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November Article

Remembrance Day

Remembrance Day

Remembrance Day

Remembrance Day is to honour armed forces members who have served, died, and those who are continuously serving our country during times of war, conflict and peace. Remembrance Day is observed on November 11 every year since the end of the First World War. Poppy is the official symbol of remembrance, and was adopted in 1921. Why poppy? According to the opening lines of the World War I poem “In Flanders Fields” written by Lieutenant Colonel John McCrae in 1919, it refers poppies growing among the graves of war victims in a region of Belgium. This poem is written from the point of view of the fallen soldiers.


In Flanders Fields


In Flanders Fields, the poppies blow

Between the crosses, row on row,

That mark our place; and in the sky

The larks, still bravely singing, fly

Scarce heard amid the guns below.


We are the dead. Short days ago

We lived, felt dawn, saw sunset glow,

Loved and were loved, and now we lie,

In Flanders fields.


Take up our quarrel with the foe:

To you from falling hands we throw

The torch; be yours to hold it high.

If ye break faith with us who die

We shall not sleep, though poppies grow

In Flanders fields.

With Remembrance Day remembering those who served in the armed forces, practical support for the veterans often been criticized, especially on the mental health matter of those who suffer from Post Traumatic Stress Disorder (PTSD). While we remembered those who died in the line of duty, we also need to remember those veterans who lost to suicide.

Post Traumatic Stress Disorder (PTSD)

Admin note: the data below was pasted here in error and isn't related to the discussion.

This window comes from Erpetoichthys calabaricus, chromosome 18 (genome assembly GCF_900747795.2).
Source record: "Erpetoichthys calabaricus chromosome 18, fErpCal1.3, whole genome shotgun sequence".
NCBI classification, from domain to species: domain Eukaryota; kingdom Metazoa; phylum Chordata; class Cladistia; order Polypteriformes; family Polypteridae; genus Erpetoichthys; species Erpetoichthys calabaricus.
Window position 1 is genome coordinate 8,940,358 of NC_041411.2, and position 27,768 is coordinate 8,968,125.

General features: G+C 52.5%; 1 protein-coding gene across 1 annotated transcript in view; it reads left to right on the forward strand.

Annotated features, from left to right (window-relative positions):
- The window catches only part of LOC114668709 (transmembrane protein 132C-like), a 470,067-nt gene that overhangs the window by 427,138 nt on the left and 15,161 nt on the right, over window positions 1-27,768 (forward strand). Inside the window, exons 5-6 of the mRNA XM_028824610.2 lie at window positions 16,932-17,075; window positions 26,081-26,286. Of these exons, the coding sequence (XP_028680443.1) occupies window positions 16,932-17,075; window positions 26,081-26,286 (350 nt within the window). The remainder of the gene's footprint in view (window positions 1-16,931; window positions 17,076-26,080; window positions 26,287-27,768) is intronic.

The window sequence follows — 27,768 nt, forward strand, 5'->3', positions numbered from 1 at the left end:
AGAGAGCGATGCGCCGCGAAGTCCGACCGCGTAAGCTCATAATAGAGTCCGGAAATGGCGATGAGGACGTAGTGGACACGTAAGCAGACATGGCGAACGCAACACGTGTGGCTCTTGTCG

Post Traumatic Stress Disorder not only happens to veterans. It can happen to anyone who experience traumatic events. For example, car accidents, violence of any forms (bully, rape, harassment, abuse, assault, discrimination, terrorism, war), natural disasters, hospitalization, witness violence, sudden loss of a loved one. Traumatic events often marked by a sense of horror, helplessness, serious injury, or the threat of serious injury or death.


However, not all traumatic events will develop PTSD. Risk factors for developing PTSD includes:

  • Previous trauma

  • Physical pain or injury

  • Having little support

  • Other stressors at the time of the traumatic event

  • Previous anxiety or depression

People have different reactions to traumatic events. Some basic signs of trauma can be shaking, disoriented, not responding to conversation as normally would, withdrawn or not present even when speaking. Anxiety can manifest in other forms, such as nightmares, irritability, poor concentration and mood swings. It can last for days, months, or even years after the actual event occurred. The responses to traumatic event can be physical and emotional/psychological. Physical response may be paleness, headache, fatigue, sweating, racing heartbeat and panic attack. Emotional/Psychological response may be denial, anger, sadness, emotional outburst, fear, shame, numbness, guilt, hopelessness, and often the overwhelming emotions are redirected to family and friends. Thus, trauma not only effect the victim, but also difficult for their loved ones.


PTSD develops when the symptoms of trauma persist or get worse in the weeks and months after the actual traumatic event. And it interferes with a person’s daily life.

Symptoms of PTSD fall into three broad types:

  1. Re-living: flashbacks, nightmares, extreme physical and emotional reactions to the reminders of the event. For instance, guilt, numbness, fear of harm, heart palpitations, uncontrollable shaking, tension headaches.